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DOT Training Reasonable Suspicion for Alcohol and Drug: 10 Excuses

DOT Training Reasonable Suspicion for Alcohol and Drug: 10 Excuses

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Published by DanFeerst
Handout for Supervisors on the Top Ten Excuses given by employees when confronted for reasonable suspicion in violation of the drug free workplace mandates; perfect for DOT Training and Compliance and Alcohol and Drug Training of Supervisors. Find similar at WorkExcel.com
Handout for Supervisors on the Top Ten Excuses given by employees when confronted for reasonable suspicion in violation of the drug free workplace mandates; perfect for DOT Training and Compliance and Alcohol and Drug Training of Supervisors. Find similar at WorkExcel.com

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Published by: DanFeerst on Nov 22, 2009
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08/10/2015

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Reasonable Suspicion

Ten for the Road
An employee with a high tolerance to alcohol could have their last drink late at night and still be under the influence well into the next morning. They don’t have to drink just before coming to work or first thing in the morning. Don’t let this statement convince you that a test is unnecessary.

Excuses and Missteps

1

“I haven’t had a drink since last night!”

Allowing an employee to convince you that a drug test will be harmful to their career and their life is called enabling. Most companies have policies that support employees getting treatment and remaining employed. If this not the case, testing still saves lives—the employee’s life, and others.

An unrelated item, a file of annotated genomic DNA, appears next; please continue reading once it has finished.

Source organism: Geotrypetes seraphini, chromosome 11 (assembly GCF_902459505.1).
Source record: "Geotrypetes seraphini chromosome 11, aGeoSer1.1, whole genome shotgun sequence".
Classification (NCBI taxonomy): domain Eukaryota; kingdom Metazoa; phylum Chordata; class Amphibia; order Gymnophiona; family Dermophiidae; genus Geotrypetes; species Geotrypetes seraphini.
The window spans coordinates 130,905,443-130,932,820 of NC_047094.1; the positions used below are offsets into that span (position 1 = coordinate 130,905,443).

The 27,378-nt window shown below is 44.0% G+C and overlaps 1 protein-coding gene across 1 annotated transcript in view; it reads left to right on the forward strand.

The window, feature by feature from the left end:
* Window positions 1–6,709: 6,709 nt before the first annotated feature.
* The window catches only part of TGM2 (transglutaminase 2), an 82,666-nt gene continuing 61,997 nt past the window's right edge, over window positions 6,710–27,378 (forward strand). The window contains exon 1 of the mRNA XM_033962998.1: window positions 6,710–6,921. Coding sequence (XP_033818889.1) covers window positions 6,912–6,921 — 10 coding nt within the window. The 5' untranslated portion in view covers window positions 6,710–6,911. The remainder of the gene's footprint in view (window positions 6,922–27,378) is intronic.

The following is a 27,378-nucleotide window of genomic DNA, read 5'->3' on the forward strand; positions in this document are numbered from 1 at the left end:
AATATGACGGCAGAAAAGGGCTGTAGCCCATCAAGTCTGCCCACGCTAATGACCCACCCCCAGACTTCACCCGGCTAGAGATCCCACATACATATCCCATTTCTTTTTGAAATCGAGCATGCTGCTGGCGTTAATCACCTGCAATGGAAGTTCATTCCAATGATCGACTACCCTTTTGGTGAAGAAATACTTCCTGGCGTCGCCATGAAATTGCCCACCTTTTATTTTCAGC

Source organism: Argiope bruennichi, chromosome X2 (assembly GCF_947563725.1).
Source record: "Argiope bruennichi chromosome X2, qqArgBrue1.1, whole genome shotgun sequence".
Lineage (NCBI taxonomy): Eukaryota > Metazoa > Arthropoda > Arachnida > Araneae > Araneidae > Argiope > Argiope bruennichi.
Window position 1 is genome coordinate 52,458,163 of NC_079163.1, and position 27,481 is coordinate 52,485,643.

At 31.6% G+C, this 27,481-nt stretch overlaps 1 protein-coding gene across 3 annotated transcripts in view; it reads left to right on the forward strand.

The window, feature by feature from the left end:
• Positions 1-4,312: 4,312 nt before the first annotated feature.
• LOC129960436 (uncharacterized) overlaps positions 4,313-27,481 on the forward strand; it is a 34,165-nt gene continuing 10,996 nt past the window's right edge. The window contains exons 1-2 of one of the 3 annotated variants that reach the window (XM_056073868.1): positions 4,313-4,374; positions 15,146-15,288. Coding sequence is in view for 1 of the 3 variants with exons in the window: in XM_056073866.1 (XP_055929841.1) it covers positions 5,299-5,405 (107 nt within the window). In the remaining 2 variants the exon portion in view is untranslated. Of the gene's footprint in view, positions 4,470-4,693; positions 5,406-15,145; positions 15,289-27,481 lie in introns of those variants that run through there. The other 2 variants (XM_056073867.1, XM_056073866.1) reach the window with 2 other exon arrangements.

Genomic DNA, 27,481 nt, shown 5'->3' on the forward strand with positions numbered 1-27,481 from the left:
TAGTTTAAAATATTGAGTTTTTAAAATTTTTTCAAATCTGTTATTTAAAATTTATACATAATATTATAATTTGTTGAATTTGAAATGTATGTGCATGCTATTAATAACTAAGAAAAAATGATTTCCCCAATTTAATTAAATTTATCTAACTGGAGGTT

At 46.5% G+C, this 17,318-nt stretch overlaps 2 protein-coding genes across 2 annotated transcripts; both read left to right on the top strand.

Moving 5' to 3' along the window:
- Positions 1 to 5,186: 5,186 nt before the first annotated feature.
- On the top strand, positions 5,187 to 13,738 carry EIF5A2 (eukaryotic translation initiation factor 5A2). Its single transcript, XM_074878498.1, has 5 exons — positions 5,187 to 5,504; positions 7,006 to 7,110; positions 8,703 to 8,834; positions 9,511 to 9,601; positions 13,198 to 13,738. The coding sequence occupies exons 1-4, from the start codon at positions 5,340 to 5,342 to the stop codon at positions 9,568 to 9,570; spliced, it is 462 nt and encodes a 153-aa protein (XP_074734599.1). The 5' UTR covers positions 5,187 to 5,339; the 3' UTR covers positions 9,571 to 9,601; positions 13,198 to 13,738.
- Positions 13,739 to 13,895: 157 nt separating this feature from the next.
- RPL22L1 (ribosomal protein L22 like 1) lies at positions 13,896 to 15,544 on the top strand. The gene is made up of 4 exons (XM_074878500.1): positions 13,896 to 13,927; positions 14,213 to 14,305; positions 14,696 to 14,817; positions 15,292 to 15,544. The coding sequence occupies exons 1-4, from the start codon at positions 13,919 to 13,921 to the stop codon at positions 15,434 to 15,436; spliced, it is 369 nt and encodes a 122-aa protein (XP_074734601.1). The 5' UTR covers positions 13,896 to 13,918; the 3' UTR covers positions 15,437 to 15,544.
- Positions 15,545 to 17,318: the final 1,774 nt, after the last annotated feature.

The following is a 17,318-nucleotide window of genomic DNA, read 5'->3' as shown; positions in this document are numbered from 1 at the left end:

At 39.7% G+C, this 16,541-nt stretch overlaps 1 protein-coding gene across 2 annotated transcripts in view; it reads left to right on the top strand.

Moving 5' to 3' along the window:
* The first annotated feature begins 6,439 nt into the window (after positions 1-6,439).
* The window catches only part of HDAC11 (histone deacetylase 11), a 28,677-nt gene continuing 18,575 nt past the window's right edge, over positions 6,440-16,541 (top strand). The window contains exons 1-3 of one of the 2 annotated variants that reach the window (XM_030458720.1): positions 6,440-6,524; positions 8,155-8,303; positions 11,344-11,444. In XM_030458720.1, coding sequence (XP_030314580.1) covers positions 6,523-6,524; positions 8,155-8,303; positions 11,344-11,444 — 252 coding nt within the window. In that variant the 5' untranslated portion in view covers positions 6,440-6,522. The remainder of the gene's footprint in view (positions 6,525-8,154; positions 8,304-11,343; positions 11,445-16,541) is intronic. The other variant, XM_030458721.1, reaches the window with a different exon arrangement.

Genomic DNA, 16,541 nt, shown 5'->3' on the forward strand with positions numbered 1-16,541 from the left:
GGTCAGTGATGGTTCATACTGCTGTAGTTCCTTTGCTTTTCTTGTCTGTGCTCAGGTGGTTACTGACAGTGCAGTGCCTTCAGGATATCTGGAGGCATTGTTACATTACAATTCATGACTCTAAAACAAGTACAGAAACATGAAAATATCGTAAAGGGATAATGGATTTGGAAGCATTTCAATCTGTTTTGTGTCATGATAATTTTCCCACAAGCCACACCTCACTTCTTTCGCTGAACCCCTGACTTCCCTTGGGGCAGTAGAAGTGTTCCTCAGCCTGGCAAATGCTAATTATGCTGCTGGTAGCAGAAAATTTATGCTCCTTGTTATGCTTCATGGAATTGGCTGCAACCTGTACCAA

5

“You’ll ruin my career.”

8

If you decide to “wait and see if it happens again” before acting on your drug testing policy, chances are you are simply procrastinating. And you’re enabling. If injury or death on the job—or off the job—occurs, you’ll be kicking yourself and wondering why you didn’t act when you had the chance.

“Let’s wait and see.”

2

If the smell of alcohol is on the breath, then you can document it to support a test for reasonable suspicion. It might be mouthwash, or maybe not. Some alcoholics in the later stages of the disease have consumed mouthwash in quantities large enough to induce intoxication— some mouthwashes are 50 proof or more.

“It’s mouthwash.”

6 7

An employee with a drug or alcohol problem characteristically has high tolerance—the ability to consume large quantities of alcohol or drugs and not appear intoxicated. An alcoholic employee with alcohol on the breath could be two to three times over the “legal” limit, but could appear unaffected.

“Who me?! Do I look drunk to you?”

Don’t become your employee’s confidant. It is a mixing of roles, and simply does not work. If your employee has an alcohol or drug problem, your life experience, counseling ability, or understanding of human nature is not enough to tackle his or her alcohol or drug problem.

9

“Let’s keep it between ourselves.”

as #2. It might be medicine. It might be alcohol. It might be both. If it smells like alcohol, you can support your documentation. What the employee states that you are smelling is not part of the “screening out” process.

3
4

“It’s medicine!” Same

It happens. An employee who admits to using drugs or alcohol should be tested. Their honesty means “I need help.”

“I have used.”

Employees with unmanaged or untreated alcohol or drug problems frequently know more about their problem than others around them. They know exactly what they should be doing to treat their illness—but don’t. Motivational presentations and demonstrations of sudden insight are usually manipulative in nature. They can sway unwitting supervisors from acting on the drug testing policy.

“It’s okay, I’m back in treatment.”

10

If you are friends with your employee, you will face a challenge in recommending a drug test. If you socialize and drink with your employee, this challenge is made even more difficult. Consider this: Most supervisors will put their own job security ahead of such friendships when drinking or drug use facilitates a crisis at work. Testing will not hurt a true friendship, and it may prevent a crisis that forces you to make a choice.
E106 © 2009 WorkExcel.com

“But we’re friends!”

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